Sure enough, to make things work, healthcare organizations should bring in professionals who specialize in the healthcare wireless network deployments and know its tiniest nuances. Experts will point out physical or network obstacles in-house IT departments may not be aware of, and plan the best wireless deployment in correspondence to an organization’s building and layout. As more advanced technology continues to be added to health IT infrastructures, wireless networks will be the key piece of future hospitals’ success.


The Importance of Soft Skills in IT (or Simply Any) Domain

Have you noticed? A lot of people in the industry are talking about soft skills these days. So first let’s start with the definition. Soft skills are non-professional skills that are not related to the official duties of a person. Teamwork - that’s the very word to understand what I’m...

IoT for Modern Logistics: Everyone Is a Winner

Nowadays, global spendings on IoT across various business domains don’t cease growing. The International Data Corporation (or simply IDC) predicts that by 2020 this number will grow to $1.2 trillion. The compound annual growth rate (CAGR) will reach 15.6%. Many professionals in the logistics sphere use new resources to improve...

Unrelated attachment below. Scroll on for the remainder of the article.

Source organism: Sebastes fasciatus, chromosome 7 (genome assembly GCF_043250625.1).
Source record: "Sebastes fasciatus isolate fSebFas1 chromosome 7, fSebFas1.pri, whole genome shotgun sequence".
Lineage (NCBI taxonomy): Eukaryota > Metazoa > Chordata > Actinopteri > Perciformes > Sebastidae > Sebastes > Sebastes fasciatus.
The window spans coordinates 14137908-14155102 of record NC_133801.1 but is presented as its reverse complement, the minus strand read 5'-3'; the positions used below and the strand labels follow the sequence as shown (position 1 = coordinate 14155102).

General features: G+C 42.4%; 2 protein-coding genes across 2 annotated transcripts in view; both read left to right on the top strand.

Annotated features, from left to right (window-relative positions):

Guardian Australia Published Its First Automated Article Using AI

The future has already come. On February 1, 2019, the world's first article, written entirely by a robot, appeared on the website of the Australian version of The Guardian. The robot called ReporterMate (sounds pretty much Aussie-like, huh?) was created by The Guardian journalist Nick Evershead along with a group...